The first interim efficacy analysis was conducted on November 8, by an external, independent Data Monitoring Committee (DMC). The analysis evaluated 94 confirmed cases of Covid-19 in trial participants. They received two shots of either the vaccine or the placebo and results revealed that the vaccine was more than 90% effective at seven days after the second dose.
“The case split between vaccinated individuals and those who received the placebo indicates a vaccine efficacy rate above 90%, at 7 days after the second dose. This means that protection is achieved 28 days after the initiation of the vaccination, which consists of a 2-dose schedule. As the study continues, the final vaccine efficacy percentage may vary,” the statement reads.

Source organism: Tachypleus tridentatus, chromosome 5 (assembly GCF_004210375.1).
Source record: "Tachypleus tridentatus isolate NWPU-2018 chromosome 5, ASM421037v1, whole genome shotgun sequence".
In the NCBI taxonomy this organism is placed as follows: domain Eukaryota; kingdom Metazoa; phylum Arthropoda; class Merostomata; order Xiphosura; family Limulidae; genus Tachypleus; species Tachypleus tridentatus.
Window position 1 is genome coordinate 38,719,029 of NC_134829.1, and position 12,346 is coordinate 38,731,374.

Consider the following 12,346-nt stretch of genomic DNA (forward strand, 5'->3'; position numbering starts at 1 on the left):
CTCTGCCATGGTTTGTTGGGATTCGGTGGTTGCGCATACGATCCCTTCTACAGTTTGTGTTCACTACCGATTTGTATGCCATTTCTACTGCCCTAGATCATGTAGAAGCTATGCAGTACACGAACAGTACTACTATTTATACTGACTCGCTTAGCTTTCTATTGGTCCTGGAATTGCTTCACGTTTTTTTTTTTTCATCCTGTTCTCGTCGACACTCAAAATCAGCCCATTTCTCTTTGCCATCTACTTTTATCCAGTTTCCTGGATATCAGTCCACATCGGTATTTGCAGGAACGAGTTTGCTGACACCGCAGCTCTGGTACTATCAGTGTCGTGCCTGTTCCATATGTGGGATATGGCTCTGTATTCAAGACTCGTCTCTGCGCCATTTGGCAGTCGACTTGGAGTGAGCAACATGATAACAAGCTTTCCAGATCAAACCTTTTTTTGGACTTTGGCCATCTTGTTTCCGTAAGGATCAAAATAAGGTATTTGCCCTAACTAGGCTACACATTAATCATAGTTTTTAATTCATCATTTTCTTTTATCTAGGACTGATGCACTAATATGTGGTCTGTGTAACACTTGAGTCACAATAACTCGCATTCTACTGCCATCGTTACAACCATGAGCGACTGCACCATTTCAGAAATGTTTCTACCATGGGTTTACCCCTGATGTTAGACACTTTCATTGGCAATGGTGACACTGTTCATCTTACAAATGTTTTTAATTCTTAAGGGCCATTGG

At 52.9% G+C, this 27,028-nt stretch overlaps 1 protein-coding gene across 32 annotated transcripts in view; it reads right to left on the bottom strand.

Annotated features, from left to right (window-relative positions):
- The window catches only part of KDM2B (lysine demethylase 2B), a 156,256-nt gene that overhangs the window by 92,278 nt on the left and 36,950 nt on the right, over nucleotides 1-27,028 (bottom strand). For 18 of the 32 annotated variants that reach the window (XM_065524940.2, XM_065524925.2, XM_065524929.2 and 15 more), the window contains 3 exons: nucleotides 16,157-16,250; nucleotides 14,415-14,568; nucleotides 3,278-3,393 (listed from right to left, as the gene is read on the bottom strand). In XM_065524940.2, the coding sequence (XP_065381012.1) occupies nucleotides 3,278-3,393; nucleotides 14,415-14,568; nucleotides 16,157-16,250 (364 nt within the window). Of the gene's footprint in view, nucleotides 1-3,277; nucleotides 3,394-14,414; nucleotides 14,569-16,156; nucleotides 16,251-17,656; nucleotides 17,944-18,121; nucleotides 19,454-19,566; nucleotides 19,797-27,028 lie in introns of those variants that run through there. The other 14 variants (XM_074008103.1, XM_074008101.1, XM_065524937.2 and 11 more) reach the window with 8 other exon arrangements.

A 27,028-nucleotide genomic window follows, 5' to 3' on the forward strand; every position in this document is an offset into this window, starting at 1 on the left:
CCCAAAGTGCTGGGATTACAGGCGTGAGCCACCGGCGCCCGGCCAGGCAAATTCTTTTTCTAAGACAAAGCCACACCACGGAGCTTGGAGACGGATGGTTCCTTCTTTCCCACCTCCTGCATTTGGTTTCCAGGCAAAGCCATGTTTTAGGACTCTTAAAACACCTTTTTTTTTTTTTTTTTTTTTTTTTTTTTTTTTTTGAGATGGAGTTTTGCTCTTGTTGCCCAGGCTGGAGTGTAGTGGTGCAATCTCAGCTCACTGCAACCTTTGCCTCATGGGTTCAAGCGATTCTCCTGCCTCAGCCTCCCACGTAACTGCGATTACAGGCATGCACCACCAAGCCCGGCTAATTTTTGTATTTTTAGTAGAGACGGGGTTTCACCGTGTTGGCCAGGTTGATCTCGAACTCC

How the vaccine works?
Called BNT162b2, it is an mRNA-based vaccine candidate. What this implies is that the vaccine is based on genetic material called mRNA, which targets the spike protein that sits on the outside of the SARS-CoV-2 virus that allows the virus to attach to and invade human cells, initiating infection.
The vaccine introduces this mRNA to the human body, triggering human cells to produce the spike protein. In response to these proteins, the body produces antibodies and other immune pathways are activated, guarding against infection.
Is it safe?
According to Pfizer, the study enrolled 43,538 participants with 42% of global participants and 30% of US participants having racially and ethnically diverse backgrounds. No serious safety concerns have been observed but safety and additional efficacy data continue to be collected.